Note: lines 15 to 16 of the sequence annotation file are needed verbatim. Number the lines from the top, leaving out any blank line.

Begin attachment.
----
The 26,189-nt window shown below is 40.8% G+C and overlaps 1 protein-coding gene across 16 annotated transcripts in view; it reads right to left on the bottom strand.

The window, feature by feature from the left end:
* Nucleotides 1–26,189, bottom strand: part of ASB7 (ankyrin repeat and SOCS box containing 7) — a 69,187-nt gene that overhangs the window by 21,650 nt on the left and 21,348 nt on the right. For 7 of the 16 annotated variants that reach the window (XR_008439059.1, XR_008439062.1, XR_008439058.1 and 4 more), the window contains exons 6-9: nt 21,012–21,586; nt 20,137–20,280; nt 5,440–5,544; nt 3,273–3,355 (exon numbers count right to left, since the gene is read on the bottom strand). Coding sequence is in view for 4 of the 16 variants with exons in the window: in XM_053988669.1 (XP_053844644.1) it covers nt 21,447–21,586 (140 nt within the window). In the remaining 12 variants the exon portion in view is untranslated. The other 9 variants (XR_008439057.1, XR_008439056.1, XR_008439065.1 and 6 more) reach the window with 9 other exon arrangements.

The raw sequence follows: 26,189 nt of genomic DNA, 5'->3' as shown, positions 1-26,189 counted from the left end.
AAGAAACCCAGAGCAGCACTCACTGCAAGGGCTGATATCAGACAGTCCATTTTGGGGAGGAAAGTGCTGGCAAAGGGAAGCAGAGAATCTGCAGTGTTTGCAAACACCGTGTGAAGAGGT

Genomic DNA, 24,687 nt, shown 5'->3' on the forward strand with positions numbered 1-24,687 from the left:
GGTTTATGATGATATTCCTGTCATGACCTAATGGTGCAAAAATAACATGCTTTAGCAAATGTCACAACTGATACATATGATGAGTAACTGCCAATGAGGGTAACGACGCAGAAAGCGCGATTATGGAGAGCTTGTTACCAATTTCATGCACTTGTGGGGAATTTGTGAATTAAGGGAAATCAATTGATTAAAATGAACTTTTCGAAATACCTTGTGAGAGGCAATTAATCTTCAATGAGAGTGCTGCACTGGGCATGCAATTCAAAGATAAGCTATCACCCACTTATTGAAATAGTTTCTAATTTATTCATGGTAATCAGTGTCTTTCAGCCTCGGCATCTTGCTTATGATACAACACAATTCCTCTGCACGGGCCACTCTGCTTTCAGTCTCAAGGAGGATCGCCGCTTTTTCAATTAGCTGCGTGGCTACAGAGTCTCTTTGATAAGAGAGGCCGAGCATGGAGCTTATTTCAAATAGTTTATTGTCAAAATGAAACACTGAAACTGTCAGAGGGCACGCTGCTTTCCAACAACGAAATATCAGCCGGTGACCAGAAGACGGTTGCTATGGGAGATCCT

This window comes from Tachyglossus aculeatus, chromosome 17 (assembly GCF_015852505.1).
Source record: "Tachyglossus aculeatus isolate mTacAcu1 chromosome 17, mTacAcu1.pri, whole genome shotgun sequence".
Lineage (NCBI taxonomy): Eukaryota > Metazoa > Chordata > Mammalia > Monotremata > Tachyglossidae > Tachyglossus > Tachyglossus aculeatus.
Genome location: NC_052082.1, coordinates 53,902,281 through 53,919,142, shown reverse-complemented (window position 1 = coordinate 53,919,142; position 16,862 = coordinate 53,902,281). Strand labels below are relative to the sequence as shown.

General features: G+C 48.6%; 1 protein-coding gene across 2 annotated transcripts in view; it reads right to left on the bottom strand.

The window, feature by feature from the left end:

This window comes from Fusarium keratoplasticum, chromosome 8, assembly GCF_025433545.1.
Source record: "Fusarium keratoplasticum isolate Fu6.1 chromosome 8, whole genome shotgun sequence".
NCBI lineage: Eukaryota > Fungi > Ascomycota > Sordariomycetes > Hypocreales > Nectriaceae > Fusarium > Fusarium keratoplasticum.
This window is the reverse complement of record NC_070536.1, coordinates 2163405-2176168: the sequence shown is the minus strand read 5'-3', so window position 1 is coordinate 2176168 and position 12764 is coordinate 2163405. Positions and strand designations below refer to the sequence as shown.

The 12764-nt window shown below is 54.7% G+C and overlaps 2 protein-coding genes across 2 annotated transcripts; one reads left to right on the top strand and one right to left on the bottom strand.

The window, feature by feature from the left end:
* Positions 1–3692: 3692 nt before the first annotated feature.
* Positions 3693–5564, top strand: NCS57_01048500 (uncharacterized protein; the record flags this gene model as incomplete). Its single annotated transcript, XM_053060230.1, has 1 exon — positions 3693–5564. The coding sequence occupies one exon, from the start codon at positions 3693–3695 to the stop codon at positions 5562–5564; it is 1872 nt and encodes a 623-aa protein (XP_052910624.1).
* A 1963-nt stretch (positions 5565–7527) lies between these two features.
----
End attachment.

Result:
Source record: "Fusarium keratoplasticum isolate Fu6.1 chromosome 8, whole genome shotgun sequence".
NCBI lineage: Eukaryota > Fungi > Ascomycota > Sordariomycetes > Hypocreales > Nectriaceae > Fusarium > Fusarium keratoplasticum.